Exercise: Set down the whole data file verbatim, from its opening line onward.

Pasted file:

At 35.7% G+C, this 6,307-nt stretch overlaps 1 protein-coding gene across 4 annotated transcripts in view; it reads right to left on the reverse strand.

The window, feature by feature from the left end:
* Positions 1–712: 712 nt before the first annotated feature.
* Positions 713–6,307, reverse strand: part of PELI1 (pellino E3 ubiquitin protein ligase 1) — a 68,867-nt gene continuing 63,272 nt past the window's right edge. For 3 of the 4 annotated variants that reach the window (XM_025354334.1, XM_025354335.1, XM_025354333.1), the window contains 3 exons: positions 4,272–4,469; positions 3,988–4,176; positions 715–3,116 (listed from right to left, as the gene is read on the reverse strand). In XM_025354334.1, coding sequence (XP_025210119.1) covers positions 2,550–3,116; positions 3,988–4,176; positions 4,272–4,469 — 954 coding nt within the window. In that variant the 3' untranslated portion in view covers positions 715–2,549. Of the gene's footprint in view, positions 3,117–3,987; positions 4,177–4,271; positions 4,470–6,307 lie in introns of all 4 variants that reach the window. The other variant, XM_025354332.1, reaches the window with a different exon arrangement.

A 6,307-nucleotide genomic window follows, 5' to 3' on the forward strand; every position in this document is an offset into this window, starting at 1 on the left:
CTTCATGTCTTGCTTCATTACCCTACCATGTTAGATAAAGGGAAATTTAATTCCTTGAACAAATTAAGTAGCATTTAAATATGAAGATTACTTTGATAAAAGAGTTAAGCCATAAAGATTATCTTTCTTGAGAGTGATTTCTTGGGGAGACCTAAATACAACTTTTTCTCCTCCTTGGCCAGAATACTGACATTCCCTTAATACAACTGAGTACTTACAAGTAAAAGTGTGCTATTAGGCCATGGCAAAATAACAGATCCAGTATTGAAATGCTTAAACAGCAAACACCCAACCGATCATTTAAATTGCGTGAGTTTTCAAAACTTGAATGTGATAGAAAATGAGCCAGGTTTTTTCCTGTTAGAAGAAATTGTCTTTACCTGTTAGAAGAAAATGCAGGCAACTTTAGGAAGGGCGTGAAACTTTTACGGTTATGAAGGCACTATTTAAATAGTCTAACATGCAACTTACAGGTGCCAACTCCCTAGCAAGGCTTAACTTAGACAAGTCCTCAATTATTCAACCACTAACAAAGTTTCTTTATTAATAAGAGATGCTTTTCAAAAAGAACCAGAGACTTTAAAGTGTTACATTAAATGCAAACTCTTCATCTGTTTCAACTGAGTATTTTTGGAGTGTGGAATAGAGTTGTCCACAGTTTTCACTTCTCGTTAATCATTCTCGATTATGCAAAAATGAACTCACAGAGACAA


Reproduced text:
At 35.7% G+C, this 6,307-nt stretch overlaps 1 protein-coding gene across 4 annotated transcripts in view; it reads right to left on the reverse strand.

The window, feature by feature from the left end:
* Positions 1–712: 712 nt before the first annotated feature.
* Positions 713–6,307, reverse strand: part of PELI1 (pellino E3 ubiquitin protein ligase 1) — a 68,867-nt gene continuing 63,272 nt past the window's right edge. For 3 of the 4 annotated variants that reach the window (XM_025354334.1, XM_025354335.1, XM_025354333.1), the window contains 3 exons: positions 4,272–4,469; positions 3,988–4,176; positions 715–3,116 (listed from right to left, as the gene is read on the reverse strand). In XM_025354334.1, coding sequence (XP_025210119.1) covers positions 2,550–3,116; positions 3,988–4,176; positions 4,272–4,469 — 954 coding nt within the window. In that variant the 3' untranslated portion in view covers positions 715–2,549. Of the gene's footprint in view, positions 3,117–3,987; positions 4,177–4,271; positions 4,470–6,307 lie in introns of all 4 variants that reach the window. The other variant, XM_025354332.1, reaches the window with a different exon arrangement.

A 6,307-nucleotide genomic window follows, 5' to 3' on the forward strand; every position in this document is an offset into this window, starting at 1 on the left:
CTTCATGTCTTGCTTCATTACCCTACCATGTTAGATAAAGGGAAATTTAATTCCTTGAACAAATTAAGTAGCATTTAAATATGAAGATTACTTTGATAAAAGAGTTAAGCCATAAAGATTATCTTTCTTGAGAGTGATTTCTTGGGGAGACCTAAATACAACTTTTTCTCCTCCTTGGCCAGAATACTGACATTCCCTTAATACAACTGAGTACTTACAAGTAAAAGTGTGCTATTAGGCCATGGCAAAATAACAGATCCAGTATTGAAATGCTTAAACAGCAAACACCCAACCGATCATTTAAATTGCGTGAGTTTTCAAAACTTGAATGTGATAGAAAATGAGCCAGGTTTTTTCCTGTTAGAAGAAATTGTCTTTACCTGTTAGAAGAAAATGCAGGCAACTTTAGGAAGGGCGTGAAACTTTTACGGTTATGAAGGCACTATTTAAATAGTCTAACATGCAACTTACAGGTGCCAACTCCCTAGCAAGGCTTAACTTAGACAAGTCCTCAATTATTCAACCACTAACAAAGTTTCTTTATTAATAAGAGATGCTTTTCAAAAAGAACCAGAGACTTTAAAGTGTTACATTAAATGCAAACTCTTCATCTGTTTCAACTGAGTATTTTTGGAGTGTGGAATAGAGTTGTCCACAGTTTTCACTTCTCGTTAATCATTCTCGATTATGCAAAAATGAACTCACAGAGACAA